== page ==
The Justice Department has urged a Missouri court to invalidate the state’s new law that prohibits officials from enforcing federal firearms laws. They argue it is unconstitutional and harms public safety in the process, as well.
Federal prosecutors have expressed interest in blocking the implementation of a Missouri law challenged by the counties of St. Louis and Jackson. Cole County Circuit Court was informed by the Justice Department that the law, known as HB85, is unconstitutional and its enforcement should be halted.
The Biden administration wrote that HB85 poses significant risks to law enforcement within Missouri and that the law will continue to pose those risks.
The state prosecutor’s office warned that the law has already thwarted the efforts of law enforcement to promote public safety in the state and undermines law enforcement activity by disrupting federal, state, and local partnerships.
A measure signed by Republican Gov. Mike Parson in June imposes a $50,000 fine on law enforcement agencies that knowingly enforce federal firearms laws.
As a result of Missouri’s Second Amendment Preservation Act, federal gun laws that fall under one of five categories are considered violations of the Constitution and will not be recognized.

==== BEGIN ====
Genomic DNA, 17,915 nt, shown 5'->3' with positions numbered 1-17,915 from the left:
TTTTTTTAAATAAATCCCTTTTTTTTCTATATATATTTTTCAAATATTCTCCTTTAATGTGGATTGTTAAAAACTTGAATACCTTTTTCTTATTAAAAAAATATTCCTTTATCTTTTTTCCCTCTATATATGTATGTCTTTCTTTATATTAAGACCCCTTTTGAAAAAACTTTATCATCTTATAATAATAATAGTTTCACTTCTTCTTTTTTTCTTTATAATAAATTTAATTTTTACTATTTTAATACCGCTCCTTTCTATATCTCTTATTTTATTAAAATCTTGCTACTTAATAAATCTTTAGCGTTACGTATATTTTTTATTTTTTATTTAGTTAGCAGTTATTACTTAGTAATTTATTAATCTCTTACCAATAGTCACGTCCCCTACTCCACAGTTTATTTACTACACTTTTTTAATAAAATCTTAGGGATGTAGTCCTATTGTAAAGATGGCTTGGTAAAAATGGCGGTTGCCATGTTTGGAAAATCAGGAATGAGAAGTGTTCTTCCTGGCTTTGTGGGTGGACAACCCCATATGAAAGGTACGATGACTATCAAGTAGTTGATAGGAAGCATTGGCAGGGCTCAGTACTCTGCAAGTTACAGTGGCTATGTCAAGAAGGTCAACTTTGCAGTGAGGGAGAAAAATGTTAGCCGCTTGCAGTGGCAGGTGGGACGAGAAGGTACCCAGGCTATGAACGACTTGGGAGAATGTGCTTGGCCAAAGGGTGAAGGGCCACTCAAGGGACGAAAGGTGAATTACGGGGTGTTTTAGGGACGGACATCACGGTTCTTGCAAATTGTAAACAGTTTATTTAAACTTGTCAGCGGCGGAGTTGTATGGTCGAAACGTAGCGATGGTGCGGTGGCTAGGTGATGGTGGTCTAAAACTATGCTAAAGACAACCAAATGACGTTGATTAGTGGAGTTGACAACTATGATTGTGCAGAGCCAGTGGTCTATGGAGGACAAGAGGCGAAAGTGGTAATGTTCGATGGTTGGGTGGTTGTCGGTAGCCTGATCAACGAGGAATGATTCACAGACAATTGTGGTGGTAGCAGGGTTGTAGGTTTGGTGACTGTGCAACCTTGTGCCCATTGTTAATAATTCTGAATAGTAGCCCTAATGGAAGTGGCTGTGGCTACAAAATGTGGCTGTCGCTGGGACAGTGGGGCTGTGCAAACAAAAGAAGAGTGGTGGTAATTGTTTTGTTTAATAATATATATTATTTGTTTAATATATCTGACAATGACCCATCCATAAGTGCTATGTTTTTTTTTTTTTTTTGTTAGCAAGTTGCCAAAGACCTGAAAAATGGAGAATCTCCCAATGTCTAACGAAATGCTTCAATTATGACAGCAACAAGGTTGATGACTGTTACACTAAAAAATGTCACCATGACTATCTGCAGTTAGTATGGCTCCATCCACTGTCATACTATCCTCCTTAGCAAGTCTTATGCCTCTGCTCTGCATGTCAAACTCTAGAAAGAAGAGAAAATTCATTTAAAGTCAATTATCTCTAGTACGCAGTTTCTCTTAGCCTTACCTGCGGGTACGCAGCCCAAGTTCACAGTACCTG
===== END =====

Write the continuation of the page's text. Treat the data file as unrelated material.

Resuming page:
Republican critics said the Missouri law aims to protect Missouri residents’ gun rights against attempts to tighten firearms laws by the Biden administration. Democratic critics argued it violates the Constitution.
Justice Department officials warned Missouri officials in June that it cannot ignore federal law. However, Attorney General Eric Schmitt and Parson said they intended to enforce the new law as usual.
According to Justice Department filings, Missouri’s law restricts the access of federal law enforcement to “essential information” obtained through information-sharing networks such as the National Integrated Ballistic Information Network, which enables investigators to compare ballistic evidence with evidence from other national cases. The new state law may force some jurisdictions to restrict data provided to networks.
According to prosecutors, the Missouri law “creates confusion regarding the legality and enforcement authority of federal firearm laws.”
They told the Missouri court that HB85’s rejection of federal authority may result in erroneous beliefs about – and potential opposition to – federal agents performing their law enforcement duties, including executing search warrants, making arrests, and seizing firearms used in crime.
In a hearing scheduled for Thursday, the court will examine the validity of the state’s new law.